Abstract: QUANTUM ESPRESSO is an integrated suite of computer codes for electronic-structure calculations and materials modeling, based on density-functional theory, plane waves, and pseudopotentials (norm-conserving, ultrasoft, and projector-augmented wave). The acronym ESPRESSO stands for opEn Source Package for Research in Electronic Structure, Simulation, and Optimization. It is freely available to researchers around the world under the terms of the GNU General Public License. QUANTUM ESPRESSO builds upon newly-restructured electronic-structure codes that have been developed and tested by some of the original authors of novel electronic-structure algorithms and applied in the last twenty years by some of the leading materials modeling groups worldwide. Innovation and efficiency are still its main focus, with special attention paid to massively parallel architectures, and a great effort being devoted to user friendliness. QUANTUM ESPRESSO is evolving towards a distribution of independent and interoperable codes in the spirit of an open-source project, where researchers active in the field of electronic-structure calculations are encouraged to participate in the project by contributing their own codes or by implementing their own ideas into existing codes.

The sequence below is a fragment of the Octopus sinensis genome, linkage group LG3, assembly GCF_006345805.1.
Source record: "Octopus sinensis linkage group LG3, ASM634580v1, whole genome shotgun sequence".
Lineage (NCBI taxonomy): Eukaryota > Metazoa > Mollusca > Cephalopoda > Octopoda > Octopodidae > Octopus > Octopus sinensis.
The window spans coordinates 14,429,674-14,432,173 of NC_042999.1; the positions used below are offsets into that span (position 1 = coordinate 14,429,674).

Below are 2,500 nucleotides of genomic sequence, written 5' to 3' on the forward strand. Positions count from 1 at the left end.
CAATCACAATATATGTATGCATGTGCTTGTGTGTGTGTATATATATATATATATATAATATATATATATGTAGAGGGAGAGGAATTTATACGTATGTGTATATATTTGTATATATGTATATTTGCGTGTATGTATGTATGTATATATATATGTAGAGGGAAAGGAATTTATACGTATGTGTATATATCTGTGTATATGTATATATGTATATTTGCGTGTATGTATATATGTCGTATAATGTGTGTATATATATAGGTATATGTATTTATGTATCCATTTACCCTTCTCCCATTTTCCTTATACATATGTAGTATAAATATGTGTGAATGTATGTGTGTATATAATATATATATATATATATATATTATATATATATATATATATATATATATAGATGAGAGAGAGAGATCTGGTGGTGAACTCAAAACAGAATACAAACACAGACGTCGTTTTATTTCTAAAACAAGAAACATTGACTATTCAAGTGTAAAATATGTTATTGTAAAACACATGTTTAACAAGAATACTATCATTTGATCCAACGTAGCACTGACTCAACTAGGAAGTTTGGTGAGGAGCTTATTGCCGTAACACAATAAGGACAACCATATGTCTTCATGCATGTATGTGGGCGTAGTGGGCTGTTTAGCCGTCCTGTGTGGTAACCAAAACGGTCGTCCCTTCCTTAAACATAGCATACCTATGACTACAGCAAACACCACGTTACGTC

15,767 citations